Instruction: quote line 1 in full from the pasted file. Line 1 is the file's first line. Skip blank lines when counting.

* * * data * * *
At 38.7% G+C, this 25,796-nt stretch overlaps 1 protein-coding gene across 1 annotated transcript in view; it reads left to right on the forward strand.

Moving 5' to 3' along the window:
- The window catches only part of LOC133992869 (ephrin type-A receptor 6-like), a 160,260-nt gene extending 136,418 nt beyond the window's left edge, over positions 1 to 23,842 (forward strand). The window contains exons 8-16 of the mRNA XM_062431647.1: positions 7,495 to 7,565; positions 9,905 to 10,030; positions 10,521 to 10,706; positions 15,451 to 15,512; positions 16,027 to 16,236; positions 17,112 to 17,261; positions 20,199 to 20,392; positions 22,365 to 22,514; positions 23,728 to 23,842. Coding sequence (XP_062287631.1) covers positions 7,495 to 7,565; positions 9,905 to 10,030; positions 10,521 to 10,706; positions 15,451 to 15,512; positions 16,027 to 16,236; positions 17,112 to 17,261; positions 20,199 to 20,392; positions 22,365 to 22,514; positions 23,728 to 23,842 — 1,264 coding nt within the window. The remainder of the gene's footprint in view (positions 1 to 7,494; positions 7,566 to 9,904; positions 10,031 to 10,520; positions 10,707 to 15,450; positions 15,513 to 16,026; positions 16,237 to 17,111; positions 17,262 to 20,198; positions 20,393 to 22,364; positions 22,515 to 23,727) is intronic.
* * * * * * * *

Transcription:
At 38.7% G+C, this 25,796-nt stretch overlaps 1 protein-coding gene across 1 annotated transcript in view; it reads left to right on the forward strand.